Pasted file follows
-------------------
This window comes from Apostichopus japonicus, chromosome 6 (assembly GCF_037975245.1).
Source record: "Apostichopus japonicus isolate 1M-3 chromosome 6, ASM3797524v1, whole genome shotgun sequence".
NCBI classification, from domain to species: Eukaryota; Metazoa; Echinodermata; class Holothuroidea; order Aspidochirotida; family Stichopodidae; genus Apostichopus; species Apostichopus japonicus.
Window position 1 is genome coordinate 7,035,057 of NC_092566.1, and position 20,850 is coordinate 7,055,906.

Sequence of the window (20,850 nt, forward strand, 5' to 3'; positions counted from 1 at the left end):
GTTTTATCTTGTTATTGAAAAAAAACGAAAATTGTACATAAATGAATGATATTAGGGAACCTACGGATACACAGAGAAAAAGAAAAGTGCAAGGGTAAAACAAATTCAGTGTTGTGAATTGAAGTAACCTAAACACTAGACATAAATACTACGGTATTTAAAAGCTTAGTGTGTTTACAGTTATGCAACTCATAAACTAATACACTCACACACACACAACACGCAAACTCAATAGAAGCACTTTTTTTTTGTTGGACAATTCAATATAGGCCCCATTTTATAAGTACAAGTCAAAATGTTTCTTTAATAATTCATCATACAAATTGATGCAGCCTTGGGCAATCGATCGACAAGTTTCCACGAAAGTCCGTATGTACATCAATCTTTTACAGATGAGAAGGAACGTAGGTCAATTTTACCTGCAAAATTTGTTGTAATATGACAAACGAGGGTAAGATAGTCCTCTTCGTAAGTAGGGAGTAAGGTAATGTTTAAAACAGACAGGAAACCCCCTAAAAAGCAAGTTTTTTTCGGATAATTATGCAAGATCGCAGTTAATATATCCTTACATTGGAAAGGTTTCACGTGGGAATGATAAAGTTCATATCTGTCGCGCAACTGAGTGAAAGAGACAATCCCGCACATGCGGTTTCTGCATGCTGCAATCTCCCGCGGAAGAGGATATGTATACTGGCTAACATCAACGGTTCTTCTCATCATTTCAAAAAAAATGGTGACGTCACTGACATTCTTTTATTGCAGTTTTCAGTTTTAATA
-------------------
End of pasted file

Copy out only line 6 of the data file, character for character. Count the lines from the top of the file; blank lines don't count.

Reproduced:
GTTTTATCTTGTTATTGAAAAAAAACGAAAATTGTACATAAATGAATGATATTAGGGAACCTACGGATACACAGAGAAAAAGAAAAGTGCAAGGGTAAAACAAATTCAGTGTTGTGAATTGAAGTAACCTAAACACTAGACATAAATACTACGGTATTTAAAAGCTTAGTGTGTTTACAGTTATGCAACTCATAAACTAATACACTCACACACACACAACACGCAAACTCAATAGAAGCACTTTTTTTTTGTTGGACAATTCAATATAGGCCCCATTTTATAAGTACAAGTCAAAATGTTTCTTTAATAATTCATCATACAAATTGATGCAGCCTTGGGCAATCGATCGACAAGTTTCCACGAAAGTCCGTATGTACATCAATCTTTTACAGATGAGAAGGAACGTAGGTCAATTTTACCTGCAAAATTTGTTGTAATATGACAAACGAGGGTAAGATAGTCCTCTTCGTAAGTAGGGAGTAAGGTAATGTTTAAAACAGACAGGAAACCCCCTAAAAAGCAAGTTTTTTTCGGATAATTATGCAAGATCGCAGTTAATATATCCTTACATTGGAAAGGTTTCACGTGGGAATGATAAAGTTCATATCTGTCGCGCAACTGAGTGAAAGAGACAATCCCGCACATGCGGTTTCTGCATGCTGCAATCTCCCGCGGAAGAGGATATGTATACTGGCTAACATCAACGGTTCTTCTCATCATTTCAAAAAAAATGGTGACGTCACTGACATTCTTTTATTGCAGTTTTCAGTTTTAATA